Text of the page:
Rules of Writing Early Readers | Geisel Award Winner Grace Lin

Brain Burps About Books

Episode #151

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What you’ll hear in this episode


What you’ll hear in the interview
  • The difference between writing for Easy Readers and other kinds of books (there are rules!)
  • How I made a big mistake about the Geisel Award
  • Grace’s late first husband Robert, and the legacy of Robert’s Snow
  • How Grace came to love her Chinese heritage after not liking it at all growing up
  • Finding and embracing her art style
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Yes! You might win a copy of Grace Lin’s new book Ling & Ting Share a Birthday by using the form below. Then check if you won by tuning in on Wednesday, October 2nd and listen to episode #152, or look back here after October 2nd and read the show notes for that episode, or go on Twitter and look for #BrainBurpsPodcast.
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Recent Comments

  • Taurean Watkins
    September 29, 2013 - 6:55 pm · Reply

    Another great episode!
    Katie, you’re NOT alone on finding (So called…) “Easy” readers scary to write.
    I care too much about story to endure the strictness readers demand. I’ve actually purchased “The Children’s Word Book” out of sheer DESPERATION with getting feedback from beta-readers
    (Many who are parents of kids who are were this age) that I sounded “too Hard” for the pre-k to second grade reader.
    I didn’t know how strict the syllable counts were for readers, Grace, but what I’ve learned in recent years on the subject it sure doesn’t surprise me.
    While I haven’t read your work yet, you have my deepest condolences to tackle this challenge, and it’s great there are awards for easy readers now, we have them for picture books and novels, why this category has been overlooked until recently is beyond me, but better late than never.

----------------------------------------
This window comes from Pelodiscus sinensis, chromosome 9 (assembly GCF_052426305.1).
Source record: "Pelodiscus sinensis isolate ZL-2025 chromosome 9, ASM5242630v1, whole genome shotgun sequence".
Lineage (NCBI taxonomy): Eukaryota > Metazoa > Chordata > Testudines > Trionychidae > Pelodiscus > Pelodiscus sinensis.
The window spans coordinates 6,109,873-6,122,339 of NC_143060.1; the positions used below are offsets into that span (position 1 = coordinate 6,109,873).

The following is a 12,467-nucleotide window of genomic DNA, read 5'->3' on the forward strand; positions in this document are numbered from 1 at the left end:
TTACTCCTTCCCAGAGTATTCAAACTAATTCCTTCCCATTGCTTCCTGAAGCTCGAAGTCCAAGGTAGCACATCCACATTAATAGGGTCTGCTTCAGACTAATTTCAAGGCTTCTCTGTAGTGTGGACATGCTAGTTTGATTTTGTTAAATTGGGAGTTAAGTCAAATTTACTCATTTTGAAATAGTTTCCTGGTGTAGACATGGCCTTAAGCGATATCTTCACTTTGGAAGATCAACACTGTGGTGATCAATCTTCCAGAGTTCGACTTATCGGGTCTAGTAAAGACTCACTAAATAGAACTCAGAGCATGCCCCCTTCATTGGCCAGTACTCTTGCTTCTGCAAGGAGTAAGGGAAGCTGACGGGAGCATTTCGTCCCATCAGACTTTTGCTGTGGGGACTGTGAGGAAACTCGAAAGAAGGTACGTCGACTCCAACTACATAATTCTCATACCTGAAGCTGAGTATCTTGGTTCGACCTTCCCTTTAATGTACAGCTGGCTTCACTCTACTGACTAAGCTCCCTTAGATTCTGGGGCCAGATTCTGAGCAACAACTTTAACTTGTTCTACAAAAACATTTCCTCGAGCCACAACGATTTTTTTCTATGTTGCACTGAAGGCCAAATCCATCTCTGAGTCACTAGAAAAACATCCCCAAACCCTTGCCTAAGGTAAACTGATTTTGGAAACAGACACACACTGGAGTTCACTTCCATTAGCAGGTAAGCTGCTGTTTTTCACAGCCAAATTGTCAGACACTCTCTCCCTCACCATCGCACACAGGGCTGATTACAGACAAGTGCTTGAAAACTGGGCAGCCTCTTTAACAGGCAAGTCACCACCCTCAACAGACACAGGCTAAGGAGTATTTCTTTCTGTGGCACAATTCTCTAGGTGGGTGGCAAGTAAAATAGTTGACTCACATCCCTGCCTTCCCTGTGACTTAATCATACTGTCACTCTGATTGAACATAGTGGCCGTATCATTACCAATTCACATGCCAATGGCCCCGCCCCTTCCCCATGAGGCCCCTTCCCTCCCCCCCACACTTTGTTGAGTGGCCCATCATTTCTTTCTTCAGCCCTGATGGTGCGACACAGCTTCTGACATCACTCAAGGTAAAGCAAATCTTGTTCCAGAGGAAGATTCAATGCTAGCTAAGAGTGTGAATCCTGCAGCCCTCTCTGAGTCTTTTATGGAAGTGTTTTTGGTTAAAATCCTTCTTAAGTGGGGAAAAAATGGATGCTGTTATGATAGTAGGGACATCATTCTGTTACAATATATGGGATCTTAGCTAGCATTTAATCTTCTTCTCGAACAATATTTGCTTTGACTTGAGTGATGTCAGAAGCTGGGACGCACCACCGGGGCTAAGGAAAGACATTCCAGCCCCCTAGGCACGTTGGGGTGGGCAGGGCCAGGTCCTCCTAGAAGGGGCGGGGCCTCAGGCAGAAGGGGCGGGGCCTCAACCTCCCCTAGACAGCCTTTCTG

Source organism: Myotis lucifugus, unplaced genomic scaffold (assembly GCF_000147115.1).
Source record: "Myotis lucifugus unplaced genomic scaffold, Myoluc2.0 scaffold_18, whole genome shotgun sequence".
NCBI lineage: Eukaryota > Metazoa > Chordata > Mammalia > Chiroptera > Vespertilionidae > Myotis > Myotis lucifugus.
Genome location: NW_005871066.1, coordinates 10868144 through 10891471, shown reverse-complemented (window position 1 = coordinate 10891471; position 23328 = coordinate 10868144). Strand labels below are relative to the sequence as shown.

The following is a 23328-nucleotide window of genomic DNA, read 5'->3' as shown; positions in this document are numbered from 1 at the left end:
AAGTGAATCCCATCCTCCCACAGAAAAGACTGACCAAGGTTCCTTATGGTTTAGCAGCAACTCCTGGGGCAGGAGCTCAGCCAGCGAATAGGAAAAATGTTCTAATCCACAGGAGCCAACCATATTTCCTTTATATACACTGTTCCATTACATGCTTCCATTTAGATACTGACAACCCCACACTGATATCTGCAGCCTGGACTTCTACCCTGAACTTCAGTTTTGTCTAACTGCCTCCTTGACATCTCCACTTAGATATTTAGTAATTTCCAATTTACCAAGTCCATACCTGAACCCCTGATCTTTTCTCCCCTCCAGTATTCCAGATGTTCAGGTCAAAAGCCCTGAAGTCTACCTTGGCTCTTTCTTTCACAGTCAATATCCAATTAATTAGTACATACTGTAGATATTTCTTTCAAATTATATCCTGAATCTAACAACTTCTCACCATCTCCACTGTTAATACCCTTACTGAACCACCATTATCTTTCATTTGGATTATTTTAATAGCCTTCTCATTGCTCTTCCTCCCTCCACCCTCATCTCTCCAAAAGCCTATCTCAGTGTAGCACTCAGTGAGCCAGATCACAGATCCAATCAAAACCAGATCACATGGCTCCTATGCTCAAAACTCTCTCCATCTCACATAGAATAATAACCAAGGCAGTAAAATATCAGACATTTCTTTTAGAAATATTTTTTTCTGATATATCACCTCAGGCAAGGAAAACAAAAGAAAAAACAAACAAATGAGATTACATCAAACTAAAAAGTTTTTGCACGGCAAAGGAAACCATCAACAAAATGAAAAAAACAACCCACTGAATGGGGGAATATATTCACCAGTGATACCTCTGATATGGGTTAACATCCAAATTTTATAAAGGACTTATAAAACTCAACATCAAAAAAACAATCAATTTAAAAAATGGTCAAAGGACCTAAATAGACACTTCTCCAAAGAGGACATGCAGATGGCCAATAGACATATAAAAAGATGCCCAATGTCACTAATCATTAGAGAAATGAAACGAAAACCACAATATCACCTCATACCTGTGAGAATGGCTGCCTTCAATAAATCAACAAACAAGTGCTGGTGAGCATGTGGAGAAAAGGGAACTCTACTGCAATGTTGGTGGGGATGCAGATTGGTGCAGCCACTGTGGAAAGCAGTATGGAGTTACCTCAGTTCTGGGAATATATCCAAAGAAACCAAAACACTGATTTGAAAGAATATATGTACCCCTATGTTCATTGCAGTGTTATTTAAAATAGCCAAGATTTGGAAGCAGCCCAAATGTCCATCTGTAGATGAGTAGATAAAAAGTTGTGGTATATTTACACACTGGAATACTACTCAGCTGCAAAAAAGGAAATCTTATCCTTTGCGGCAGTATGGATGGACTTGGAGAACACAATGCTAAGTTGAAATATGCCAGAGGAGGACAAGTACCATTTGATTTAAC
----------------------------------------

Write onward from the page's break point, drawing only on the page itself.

One thing I envy about those who can write easy readers (I prefer “Early Readers” since writers know or soon find out they’re NOT easy to write as the best of them are to read) is the readers at this age are so much more willing to suspend they’re disbelief than older kids at times, especially the kids who prefer nonfiction over fiction, which as a writer who revels in the fantastical, would be the hardest to win over.
    You STILL don’t want to sound like a condescending jerk to those learning to read, and like Grace said, “Just because they’re learning to read doesn’t mean they want their first books to be bland and lifeless.
    As a reader, if nothing else, it makes me grateful that of all the problems in school I DID have, and still do socially, learning to read
    (On a technical level) was not a crisis for me as it can be for some.
    I’m primarily a novelist, so writing in shorter forms in general is an exercise in courage for me, and why I feel a bit limited in what I can do with words alone for readers below middle grade, where there are
    FAR LESS restrictions with words, however many dang syllables they are.
    I could also relate to Grace’s story with not feeling at peace with my ethnic identity.
    While I certainly didn’t disavow my racial identity as a kid (In the way Grace described, anyway), I did feel frustrated with the majority of black/african-americans portrayed a certain way-
    We’re either hard-edged roughneck southerners, overachieving Type A jerks, or (Particularly the men) sex-crazed nimrods.
    (That’s as PG I can put it and be honest…)
    I’m still working on better relating my family’s history and our race’s national history.
    That said, I struggled more with being the nontraditional male in my family than my racial identity, though I haven’t written about it in my fiction, only because I didn’t want it to limit what I wrote or come off
    preachy. No one wants to read sermons disguised as fiction.
    I also can relate to the “How much of yourself you share” online. I try to be careful what I reveal about my family, yet be as open as I can be with stuff solely regarding myself, such my taste in books, writer journey, non-authorial interests, etc.
    I’m not married or a parent, and I still have to be careful what I say regarding my family, just to open the discussion beyond the parental realm, not to at all put away the unique challenges parents face on the matter.
    To end on a less raging note, I’m glad there are, even if the line between sharing and exploitation isn’t always as clear as we’d like.
    Take Care All,
    Taurean (Taury)

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